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Graphs and Networks in the Humanities 2025

Graphs & Networks Conference 2025 – 12 – 14 February 2025, Mendrisio, Switzerland, hosted by the Università della Svizzera italiana

Data on biographies” and “biographies of data” denote two approaches that bring the notion of biography together with digital methods. The first relates to investigations of human lives enhanced with computer tools. The second extends the established notion of artefact biographies to consider data as part of material culture. Both approaches will be looked at during the 2025 Graphs and Networks conference in order to better understand how they may be complementary or contradictory and in what ways bringing the two together can help us explore data. 

Nowadays, digital tools substantially aid us in biographical studies both on the level of the individual and the group. But they also lead us to ask new questions:

How do we model identity to represent both fluid self-identifications and normative labels that are externally applied to individuals?

In what ways do we represent varied individual experiences of the same event?

How do we deal with privacy and sensitive data requirements?

Where in our datasets can we find the voices of witnesses who are poorly represented in historical and cultural studies?

And how can we better accommodate them?

These questions confront us not only with the nuts-and-bolts aspects of digital methods, but also with their epistemological dimension, especially when digital methods interact with social and cultural research.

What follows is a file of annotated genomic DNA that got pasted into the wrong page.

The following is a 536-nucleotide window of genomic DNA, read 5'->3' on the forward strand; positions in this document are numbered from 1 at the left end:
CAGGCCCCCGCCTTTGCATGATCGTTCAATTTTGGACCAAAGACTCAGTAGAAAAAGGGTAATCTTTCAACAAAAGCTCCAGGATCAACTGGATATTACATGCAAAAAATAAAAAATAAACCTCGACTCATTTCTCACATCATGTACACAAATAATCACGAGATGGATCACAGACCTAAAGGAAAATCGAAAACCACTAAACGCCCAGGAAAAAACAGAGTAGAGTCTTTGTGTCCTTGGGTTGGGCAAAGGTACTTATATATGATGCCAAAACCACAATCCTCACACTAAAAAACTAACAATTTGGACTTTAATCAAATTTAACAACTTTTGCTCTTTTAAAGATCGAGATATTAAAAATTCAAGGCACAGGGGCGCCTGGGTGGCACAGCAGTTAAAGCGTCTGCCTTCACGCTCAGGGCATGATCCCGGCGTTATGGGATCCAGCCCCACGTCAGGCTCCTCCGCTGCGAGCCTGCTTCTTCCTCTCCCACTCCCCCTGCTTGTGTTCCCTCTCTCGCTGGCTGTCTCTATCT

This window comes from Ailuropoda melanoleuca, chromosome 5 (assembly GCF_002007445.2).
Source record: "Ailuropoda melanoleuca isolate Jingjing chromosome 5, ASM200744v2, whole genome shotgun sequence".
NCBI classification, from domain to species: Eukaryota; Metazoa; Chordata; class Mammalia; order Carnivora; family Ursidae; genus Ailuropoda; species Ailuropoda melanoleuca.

Data is now seen as an artefact, a thing, as well as a reflection of the world or a straightforward object of study. Its materiality and situatedness have been highlighted emphatically by the rich new work produced in the context of digital anthropology. We might thus productively speak of biographies of datasets – their births and deaths, their relationships, their mobility, provenance and creation histories, variations in their value and status, stories of their entanglements with the subjectivities of human agents, and networked interactions between biographies of data and those of other artefacts (and people). Thinking about datasets as artefacts also encourages us to see them as “capta” (Drucker 2011) – as constructed and situated entities that embody bias, and not to take their claim to objectivity for granted. Asking questions about biographies of data is thus the first step in a crucial conversation about the power relations, vested interests and other social conditions in which data emerges.

You are invited to apply with presentations of research involving graphs and networks in any discipline on the topic of biographies of data as well as biographies of people and things studied with the help of data-driven approaches.

Read more and apply here.

Key dates:

01.05.2024 – publication of the CfP

15.07.2024 – deadline for submissions

30.09.2024 – notification of acceptance / rejection

15.10.2024 – registration opening

15.12.2024 – registration for in-person attendance closing

10.02.2025 – registration for online attendance closing

11-12 February – pre-conference workshops (Geovistory + one other tbc)


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